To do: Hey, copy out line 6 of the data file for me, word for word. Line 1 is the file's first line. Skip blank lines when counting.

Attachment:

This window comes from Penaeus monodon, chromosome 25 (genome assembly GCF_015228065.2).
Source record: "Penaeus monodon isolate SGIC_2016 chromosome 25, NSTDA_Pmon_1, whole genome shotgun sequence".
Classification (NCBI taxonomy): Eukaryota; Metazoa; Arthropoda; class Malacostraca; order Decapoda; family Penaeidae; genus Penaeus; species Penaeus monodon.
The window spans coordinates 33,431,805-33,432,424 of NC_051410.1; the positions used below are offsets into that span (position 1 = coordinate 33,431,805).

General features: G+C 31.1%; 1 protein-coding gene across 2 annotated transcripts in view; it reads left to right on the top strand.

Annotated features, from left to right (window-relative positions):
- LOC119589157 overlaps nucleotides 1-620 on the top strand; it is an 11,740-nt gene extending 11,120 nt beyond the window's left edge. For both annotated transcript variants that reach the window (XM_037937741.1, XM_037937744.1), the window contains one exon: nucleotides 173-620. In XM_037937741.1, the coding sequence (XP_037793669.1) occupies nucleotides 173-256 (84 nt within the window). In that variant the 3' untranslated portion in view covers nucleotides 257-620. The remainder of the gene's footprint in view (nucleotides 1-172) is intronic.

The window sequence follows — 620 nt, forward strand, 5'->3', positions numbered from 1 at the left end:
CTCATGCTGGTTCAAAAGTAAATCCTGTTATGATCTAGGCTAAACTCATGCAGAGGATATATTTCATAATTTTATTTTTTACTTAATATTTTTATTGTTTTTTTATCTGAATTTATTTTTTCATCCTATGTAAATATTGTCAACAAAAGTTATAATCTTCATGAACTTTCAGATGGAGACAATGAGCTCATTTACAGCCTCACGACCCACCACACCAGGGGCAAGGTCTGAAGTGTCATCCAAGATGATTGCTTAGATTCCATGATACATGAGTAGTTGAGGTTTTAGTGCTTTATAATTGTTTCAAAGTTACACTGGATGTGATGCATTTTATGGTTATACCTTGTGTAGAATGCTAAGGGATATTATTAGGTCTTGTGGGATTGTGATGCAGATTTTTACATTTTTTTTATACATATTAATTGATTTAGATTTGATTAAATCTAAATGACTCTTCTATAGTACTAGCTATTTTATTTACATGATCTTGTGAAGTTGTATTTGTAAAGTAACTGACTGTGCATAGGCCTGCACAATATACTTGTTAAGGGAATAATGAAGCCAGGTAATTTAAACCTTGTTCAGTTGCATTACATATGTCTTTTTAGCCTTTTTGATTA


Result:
Annotated features, from left to right (window-relative positions):